Betting On Pro Wrestling Is Serious Business, Believe It Or Not

Bobby Lashley (2nd-R) fights against Ali during the World Wrestling Entertainment (WWE) Crown Jewel pay-per-view in Riyadh on October 31, 2019. (Photo by Fayez Nureldine / AFP)

If you thought betting was just for “legitimate” sports such as football and hockey, think again. You might want to broaden your wagering horizons and try to cash in on the events in the squared circle.

When Gordon Solie was hired to be the voice of “Championship Wrestling From Florida” in the 1960s, he asked his new boss how serious he should be at the microphone. Because, well, you know, this was professional wrestling — or, as some called it back then, pro rasslin’. Not exactly the NFL.

In any case, Solie was told to be as serious as if he was making out his income tax form.

Fast forward a half-century. Rasslin’ has long been suplexed. It’s wrestling or sports entertainment, period. And the “soap opera for men” is exactly like the almighty NFL in some regards, including the fact that gambling on it can be big business. Betting on professional wrestling? It’s as serious as filing your taxes.

Here’s a look at how to bet on professional wrestling.

Moneyline Betting

As with other sports, moneyline bets focus on picking the winner of an event. Here’s an example: In a match at WWE’s 2018 Extreme Rules pay-per-view show, A.J. Styles was the -415 favorite and Rusev was the +295 underdog, according to offshore sportsbook 5Dimes. The minus symbol in Styles’ odds meant you needed to bet $415 to win $100, while the plus sign in Rusev’s odds meant a $100 bet on him would have earned you $295 if he won. When you win this kind of bet your stake is returned, so if you had bet on Rusev and he won (he didn’t), you would have received $395. If you are more conservative you could have bet $10 on Rusev, and the payout if he won would have been $29.50 plus the $10 you bet.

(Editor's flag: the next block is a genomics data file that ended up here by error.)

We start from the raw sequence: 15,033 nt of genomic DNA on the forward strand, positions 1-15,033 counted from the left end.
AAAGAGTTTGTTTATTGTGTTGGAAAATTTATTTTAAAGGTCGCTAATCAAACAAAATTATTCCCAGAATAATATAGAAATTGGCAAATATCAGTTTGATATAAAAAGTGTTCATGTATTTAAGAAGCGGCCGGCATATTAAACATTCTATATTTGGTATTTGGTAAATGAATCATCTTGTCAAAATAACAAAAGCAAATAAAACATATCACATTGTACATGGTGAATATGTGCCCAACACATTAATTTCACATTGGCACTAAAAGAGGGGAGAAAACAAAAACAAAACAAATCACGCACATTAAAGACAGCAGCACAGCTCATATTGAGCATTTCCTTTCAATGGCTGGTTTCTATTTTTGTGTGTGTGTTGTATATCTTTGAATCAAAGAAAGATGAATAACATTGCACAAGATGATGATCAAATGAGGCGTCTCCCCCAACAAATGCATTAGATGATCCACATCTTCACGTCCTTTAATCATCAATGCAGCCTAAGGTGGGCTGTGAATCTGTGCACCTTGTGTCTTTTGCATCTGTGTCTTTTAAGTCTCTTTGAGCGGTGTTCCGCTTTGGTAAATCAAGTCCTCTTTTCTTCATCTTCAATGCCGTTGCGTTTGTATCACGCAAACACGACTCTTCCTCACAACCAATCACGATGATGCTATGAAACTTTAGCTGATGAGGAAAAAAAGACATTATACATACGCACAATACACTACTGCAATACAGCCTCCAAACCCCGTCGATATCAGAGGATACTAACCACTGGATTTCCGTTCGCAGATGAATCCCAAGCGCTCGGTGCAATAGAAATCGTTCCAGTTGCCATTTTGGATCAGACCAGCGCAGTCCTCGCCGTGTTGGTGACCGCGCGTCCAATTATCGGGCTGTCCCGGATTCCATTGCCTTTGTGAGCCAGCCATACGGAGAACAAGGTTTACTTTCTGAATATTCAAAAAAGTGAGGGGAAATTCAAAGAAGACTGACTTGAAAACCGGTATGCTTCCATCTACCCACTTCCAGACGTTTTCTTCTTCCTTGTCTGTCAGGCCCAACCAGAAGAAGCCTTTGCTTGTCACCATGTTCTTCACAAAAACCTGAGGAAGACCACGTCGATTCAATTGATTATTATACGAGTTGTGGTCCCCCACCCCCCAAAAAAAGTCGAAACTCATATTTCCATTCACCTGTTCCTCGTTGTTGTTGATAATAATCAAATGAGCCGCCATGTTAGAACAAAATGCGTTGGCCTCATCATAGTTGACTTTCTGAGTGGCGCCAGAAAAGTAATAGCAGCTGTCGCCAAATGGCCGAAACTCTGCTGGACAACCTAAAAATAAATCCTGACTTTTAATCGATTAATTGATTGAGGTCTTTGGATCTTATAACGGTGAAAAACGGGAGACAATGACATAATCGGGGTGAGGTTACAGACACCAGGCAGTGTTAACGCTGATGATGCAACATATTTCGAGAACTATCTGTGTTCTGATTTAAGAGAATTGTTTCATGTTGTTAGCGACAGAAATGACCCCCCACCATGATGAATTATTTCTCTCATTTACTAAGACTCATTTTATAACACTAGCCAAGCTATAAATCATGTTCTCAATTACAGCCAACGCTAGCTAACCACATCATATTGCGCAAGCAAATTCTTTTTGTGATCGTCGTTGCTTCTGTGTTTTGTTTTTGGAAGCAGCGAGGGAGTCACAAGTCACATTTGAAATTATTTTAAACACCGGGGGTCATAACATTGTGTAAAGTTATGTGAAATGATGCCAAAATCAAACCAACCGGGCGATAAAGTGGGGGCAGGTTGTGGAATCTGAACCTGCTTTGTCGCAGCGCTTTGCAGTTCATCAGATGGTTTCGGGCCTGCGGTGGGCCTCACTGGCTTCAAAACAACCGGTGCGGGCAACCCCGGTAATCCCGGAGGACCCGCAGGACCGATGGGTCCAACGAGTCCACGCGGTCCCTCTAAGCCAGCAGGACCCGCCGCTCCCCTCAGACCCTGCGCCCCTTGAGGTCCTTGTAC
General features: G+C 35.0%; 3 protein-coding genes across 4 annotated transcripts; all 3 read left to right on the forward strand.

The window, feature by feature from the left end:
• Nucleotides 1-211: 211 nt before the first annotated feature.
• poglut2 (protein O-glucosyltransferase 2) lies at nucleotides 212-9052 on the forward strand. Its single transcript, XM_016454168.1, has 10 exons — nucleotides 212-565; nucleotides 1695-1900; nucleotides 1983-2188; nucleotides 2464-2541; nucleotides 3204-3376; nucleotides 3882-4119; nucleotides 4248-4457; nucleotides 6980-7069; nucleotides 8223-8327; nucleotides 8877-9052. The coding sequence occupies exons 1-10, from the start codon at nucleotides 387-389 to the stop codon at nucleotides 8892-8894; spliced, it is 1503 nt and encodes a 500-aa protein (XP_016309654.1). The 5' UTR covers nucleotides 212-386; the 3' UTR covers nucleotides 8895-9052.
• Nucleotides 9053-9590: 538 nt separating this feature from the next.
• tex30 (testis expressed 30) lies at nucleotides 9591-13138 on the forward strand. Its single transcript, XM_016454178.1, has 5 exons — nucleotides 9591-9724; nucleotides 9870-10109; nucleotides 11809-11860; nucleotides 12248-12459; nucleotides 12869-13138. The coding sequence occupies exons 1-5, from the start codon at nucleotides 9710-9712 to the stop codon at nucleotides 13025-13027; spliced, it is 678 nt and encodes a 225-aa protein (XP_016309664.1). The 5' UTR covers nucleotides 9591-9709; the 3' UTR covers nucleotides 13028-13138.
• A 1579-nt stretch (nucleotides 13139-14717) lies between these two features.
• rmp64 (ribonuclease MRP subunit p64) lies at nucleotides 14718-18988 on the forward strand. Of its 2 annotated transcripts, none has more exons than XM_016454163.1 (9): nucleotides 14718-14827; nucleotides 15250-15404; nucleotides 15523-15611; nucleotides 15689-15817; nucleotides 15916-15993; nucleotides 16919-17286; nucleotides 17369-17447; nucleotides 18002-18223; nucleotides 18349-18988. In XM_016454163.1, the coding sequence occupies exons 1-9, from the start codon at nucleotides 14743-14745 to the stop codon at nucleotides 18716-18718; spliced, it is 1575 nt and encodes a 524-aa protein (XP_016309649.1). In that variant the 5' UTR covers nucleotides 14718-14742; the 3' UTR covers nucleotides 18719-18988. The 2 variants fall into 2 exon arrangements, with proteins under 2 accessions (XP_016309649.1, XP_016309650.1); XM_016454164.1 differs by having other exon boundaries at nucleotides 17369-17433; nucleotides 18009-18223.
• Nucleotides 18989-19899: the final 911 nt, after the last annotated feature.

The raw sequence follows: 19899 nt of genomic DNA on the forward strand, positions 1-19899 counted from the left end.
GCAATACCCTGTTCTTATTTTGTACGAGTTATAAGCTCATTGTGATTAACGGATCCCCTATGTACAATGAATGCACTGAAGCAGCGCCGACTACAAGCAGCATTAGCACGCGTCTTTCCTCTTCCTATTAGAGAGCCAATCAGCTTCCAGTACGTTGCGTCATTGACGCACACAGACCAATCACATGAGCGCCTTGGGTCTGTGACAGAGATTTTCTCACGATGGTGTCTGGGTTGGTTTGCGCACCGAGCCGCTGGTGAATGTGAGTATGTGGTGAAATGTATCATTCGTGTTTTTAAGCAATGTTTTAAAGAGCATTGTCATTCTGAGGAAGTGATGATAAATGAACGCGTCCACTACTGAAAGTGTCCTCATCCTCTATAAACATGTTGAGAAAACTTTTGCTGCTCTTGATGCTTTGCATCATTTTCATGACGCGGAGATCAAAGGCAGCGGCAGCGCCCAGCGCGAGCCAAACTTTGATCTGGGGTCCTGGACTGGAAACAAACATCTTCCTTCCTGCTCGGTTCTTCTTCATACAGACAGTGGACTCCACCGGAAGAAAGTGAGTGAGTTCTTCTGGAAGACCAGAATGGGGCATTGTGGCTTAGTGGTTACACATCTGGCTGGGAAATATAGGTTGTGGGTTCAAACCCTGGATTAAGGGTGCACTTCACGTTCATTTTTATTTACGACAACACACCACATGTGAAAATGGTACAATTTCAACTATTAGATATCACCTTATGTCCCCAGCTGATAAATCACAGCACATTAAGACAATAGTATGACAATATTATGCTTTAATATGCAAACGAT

Moneylines in wrestling matches are usually similar for each wrestler or tag-team, because, in theory, either side has an equal chance to win. This is a big difference from other sports. In the NFL, for instance, if the playoff-bound Patriots are playing the winless Browns, everybody assumes the Patriots will win, so there would be short odds on the Patriots and long odds on the Browns. For more on moneyline betting, check out SBR’s guide on how to read odds.


Most people know about proposition bets in major sports events. Super Bowl props include everything from “What color Gatorade will be dumped on the winning coach?” to “How long with the national anthem be?” In pro wrestling, props you might have seen are “How many new champions will be crowned?” or “How many cans of beer will Stone Cold Steve Austin drink in the ring after his match?” Prop bets are fun, but don’t forget, your money is still on the line.

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Picking the outcome of more than one match is a parlay bet. Let’s say you were interested in betting on the Styles-Rusev match and also the bouts between Alexa Bliss and Nia Jax, and Seth Rollins and Dolph Zigler. You could have gotten better odds by combining your bets instead of betting on each one separately. Of course, you would have had to correctly pick the winner of all three matches to cash your ticket. Better odds, yes, but a greater level of difficulty.

Opportunities for parlays on pro wrestling might be slim these days after what happened at SummerSlam 2017. According to Wrestling Observer Newsletter, one bettor with inside knowledge correctly predicted the winner of 10 matches on the card, and his $3.36 parlay bet earned him $45,600. So, good luck on parlays — if you can find them.

Final Tips

WWE’s next big pay-per-view event is SummerSlam, on August 19 at Barclays Center in New York. Be sure to brush up on the storylines before you delve into the wagering game. Remember, the referees are going to “miss” some things, there’s no replay booth to get a call reversed, and there’s also that little aspect of the outcome of matches possibly, maybe sometimes, being predetermined (or so goes the rumor). Bottom line, proceed with caution. It is, after all, serious business.